I've been listening to this LP a lot in recent months. The band's second LP, which featured a completely different lineup to this one, was a great mix of 70s rock and hardcore and I was way into it when it came out, but this one is pretty much straight up Black Flag worship, right down to the Raymond Pettibon artwork. OK, so it's pretty much a different band, but it's way more of a punk record. And whilst I'm annoyed at myself for not giving it a chance before, I'm glad that I have it in my life now.

Sunday, 22 November 2020

Rated X

Back at the end of August Painkiller Records put up a couple of new records for order. I hadn't picked up too many new records this year, but was really interested as it felt like one of these records was potentially going to be the hot new thing in straight edge hardcore - the debut LP from Rated X, 'United Front'. For once, I made sure to place an order as soon as the orders went live to make sure I could get one of the limited orange vinyl copies. For a second, I wondered whether I should let any of my friends know that this was available, but I assumed none of them would be interested as these days they seem to be mainly into splatter vinyl death metal records I've never heard or, or Japanese copies of Rod Stewart singles, so instead I just went to bed feeling pretty happy that I'd secured myself a colour vinyl copy.

For those unaware, Rated X is the new straight edge band / record by one man straight edge army Tom Pimlott, the guy who invented Violent Reaction. I saw a post where he said that this was the straight edge hardcore record he'd always wanted to make. A big statement, but I have to say, I get it.

This record is relentless. The first song has a 40 second intro / build up, and then after that everything moves at 100mph. There are 12 songs and it's over in 15 minutes. It probably reminds me of No Tolerance more than any other straight edge band I can think of. Fast, hard and pissed, this is the perfect musical 'fuck you' response to all the shit that's gone down in 2020.

Thursday, 19 November 2020

Secret People

Some records just stick in your brain for some reason. When I stumbled across a clear vinyl Secret People 7" on eBay a few weeks ago, I knew instantly that I wanted to buy it, because somewhere in the deptsh of my brain I remembered seeing the cover on some blog years ago and thinking it looked kinda cool.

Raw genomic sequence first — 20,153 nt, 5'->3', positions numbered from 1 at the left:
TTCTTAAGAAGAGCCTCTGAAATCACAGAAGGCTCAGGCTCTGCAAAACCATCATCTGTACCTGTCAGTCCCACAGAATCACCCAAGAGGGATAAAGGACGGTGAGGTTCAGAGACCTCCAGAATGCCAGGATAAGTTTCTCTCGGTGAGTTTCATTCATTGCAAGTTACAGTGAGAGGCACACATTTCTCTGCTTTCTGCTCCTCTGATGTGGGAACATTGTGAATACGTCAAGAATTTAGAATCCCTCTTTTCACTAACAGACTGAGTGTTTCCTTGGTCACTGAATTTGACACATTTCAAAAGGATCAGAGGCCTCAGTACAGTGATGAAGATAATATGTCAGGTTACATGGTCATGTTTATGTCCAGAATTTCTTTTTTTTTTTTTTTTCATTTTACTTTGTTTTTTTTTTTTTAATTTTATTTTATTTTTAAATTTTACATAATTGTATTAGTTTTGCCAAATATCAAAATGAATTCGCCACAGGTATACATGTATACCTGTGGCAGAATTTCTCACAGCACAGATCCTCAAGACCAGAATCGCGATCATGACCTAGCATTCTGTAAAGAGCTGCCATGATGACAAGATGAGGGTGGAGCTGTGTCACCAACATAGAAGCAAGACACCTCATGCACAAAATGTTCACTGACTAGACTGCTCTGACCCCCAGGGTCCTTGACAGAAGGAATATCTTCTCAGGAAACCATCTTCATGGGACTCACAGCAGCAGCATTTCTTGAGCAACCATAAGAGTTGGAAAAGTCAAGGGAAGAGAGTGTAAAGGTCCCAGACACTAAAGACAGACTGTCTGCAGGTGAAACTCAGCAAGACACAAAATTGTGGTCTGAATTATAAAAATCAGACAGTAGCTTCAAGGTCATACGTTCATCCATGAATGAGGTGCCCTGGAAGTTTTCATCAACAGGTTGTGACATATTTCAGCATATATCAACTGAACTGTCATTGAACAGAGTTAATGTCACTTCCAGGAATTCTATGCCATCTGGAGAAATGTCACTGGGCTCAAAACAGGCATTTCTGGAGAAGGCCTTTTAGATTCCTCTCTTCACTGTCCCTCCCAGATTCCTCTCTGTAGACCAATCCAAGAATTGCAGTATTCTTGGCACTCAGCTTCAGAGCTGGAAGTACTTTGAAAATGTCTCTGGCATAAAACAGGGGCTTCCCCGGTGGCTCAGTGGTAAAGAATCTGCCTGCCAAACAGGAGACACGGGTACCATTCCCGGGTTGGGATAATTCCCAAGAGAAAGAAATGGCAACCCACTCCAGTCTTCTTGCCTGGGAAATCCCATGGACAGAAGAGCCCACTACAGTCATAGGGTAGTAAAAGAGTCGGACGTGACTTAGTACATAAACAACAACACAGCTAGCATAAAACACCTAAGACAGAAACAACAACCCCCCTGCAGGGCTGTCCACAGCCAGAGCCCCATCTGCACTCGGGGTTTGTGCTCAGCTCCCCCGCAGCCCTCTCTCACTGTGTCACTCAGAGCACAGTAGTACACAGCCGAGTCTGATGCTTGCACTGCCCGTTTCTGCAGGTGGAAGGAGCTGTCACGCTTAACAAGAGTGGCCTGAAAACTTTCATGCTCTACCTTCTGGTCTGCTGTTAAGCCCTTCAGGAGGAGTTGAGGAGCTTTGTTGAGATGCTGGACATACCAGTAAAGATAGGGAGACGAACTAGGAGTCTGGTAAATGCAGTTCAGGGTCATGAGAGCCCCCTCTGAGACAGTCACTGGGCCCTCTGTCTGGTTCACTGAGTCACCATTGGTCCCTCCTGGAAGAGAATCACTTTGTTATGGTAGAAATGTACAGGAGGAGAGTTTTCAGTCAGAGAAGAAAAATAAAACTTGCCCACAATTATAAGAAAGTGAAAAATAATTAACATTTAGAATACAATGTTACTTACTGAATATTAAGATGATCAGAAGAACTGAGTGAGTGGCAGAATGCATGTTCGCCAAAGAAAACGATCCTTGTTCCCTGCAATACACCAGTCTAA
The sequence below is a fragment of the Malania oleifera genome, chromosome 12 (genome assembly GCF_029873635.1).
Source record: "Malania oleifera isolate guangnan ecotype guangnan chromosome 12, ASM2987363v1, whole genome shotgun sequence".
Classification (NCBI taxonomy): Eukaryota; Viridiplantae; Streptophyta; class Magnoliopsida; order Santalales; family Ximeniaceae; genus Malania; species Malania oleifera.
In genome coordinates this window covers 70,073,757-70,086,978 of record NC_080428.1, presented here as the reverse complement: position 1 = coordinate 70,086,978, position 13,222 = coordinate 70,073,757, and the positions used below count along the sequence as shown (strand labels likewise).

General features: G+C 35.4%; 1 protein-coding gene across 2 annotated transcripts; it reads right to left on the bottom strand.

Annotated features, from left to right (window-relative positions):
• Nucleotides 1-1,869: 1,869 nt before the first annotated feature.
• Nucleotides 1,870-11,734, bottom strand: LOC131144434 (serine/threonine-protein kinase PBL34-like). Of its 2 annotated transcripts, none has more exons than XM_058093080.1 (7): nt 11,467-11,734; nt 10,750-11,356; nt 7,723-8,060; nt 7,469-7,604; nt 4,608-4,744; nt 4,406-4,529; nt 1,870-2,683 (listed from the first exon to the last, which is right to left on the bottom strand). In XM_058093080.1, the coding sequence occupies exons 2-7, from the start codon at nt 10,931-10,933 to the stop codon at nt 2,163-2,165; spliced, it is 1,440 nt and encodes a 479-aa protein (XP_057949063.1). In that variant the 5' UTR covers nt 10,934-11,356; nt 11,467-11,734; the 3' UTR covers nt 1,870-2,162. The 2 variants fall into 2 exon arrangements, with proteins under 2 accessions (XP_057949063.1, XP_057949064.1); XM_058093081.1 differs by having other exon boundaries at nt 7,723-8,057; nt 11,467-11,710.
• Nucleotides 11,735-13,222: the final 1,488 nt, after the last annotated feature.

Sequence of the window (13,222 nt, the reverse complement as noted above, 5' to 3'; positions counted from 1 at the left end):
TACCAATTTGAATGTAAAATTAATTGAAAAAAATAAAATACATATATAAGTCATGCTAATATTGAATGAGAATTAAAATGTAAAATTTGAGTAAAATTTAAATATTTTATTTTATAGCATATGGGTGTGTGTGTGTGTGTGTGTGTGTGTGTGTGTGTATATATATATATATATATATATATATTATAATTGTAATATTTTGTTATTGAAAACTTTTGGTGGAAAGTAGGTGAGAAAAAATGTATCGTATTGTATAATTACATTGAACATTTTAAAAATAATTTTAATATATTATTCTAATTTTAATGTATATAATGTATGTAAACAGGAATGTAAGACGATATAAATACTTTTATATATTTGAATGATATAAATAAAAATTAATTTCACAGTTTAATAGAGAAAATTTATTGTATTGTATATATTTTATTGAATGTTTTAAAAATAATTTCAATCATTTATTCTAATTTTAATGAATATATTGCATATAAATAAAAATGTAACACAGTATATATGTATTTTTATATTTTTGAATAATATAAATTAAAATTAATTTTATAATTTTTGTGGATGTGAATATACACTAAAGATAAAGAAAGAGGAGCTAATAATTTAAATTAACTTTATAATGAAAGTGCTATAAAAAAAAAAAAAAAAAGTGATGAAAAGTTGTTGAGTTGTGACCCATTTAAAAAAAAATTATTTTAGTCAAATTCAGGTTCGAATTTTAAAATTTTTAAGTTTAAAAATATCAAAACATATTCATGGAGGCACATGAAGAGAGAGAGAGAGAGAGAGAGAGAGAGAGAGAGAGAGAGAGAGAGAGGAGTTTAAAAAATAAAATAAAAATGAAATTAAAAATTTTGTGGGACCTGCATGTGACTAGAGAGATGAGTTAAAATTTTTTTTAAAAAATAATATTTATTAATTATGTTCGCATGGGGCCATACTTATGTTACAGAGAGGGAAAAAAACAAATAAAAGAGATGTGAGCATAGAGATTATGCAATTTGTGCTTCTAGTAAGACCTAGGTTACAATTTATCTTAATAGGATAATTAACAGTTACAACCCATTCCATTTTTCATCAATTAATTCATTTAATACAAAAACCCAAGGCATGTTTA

It probably sounds dumb, but I thought that this cover with the various colourful masks looked rad and a really interesting idea, but for whatever reason it took me nine years to pick one up. I was pretty happy to get one of the 150 clear vinyl copies, and stoked that this was another 2020 lockdown bargain. I think the postage may have cost more than the record.

The eBay listing said that this band contained members of other well known bands, but they were secret, hence the name of the band. I'm not sure if that's true or not, but it sure sounds good.

I actually have a split 7" with this band on that I was sent back in 2013. I have zero memory of it, although at the time the other band were more of a point of interest for me. Well, I have listened to this quite a bit in the past couple of weeks, and it's really good. It reminds me of one of the best current hardcore bands (that I have bothered to listen to), Restraining Order. Even though I'm listening to this years after it came out, I'm kinda bummed the band didn't stick around longer and put out more material, because this is great.

As I said before, picking up bargain records is nearly as satisfying as picking up super rare, expensive ones sometimes.

Tuesday, 17 November 2020

Oakland Intervention

About a month or so ago, I was talking with some old blogger friends about some guilty pleasures that we had been listening to lately, and eventually the conversation turned to newer hardcore bands. When asked to name any relatively new hardcore band that gets us excited like the good old days, it was only Mike who really had anything positive to say. For what it's worth, my view is that there are some good bands out there and there are some great records, but that no matter how good a band may be, it's just not possible to get as excited to the same extent as when we were 20-30 years younger. But just because it has been a long time since I have felt that a band or record could actually change my life, I still love listening to new music.

Well anyway, a few weeks before that conversation I had decided to check out a band called Ex-Youth for some reason or other, and I found that I kept going back to the 7" again and again. This is a great example of a hardcore 7", with 6 songs that are blasted through in about 8 minutes.

I was going to grab a purple copy but I was beaten to it by a rival, so instead I picked up a white vinyl copy (/150) from within the UK.

This 7" actually came out a couple of years ago, but I'm still considering it 'new' because all they have out is this 7". The band has the guitarist of Ceremony on vocals, and I have to say that he does a great job. The songs are full of anger and rage, and it totally reminds me of something that could have come out on Bridge 9 in 2001.

Who says there are no good newer hardcore bands?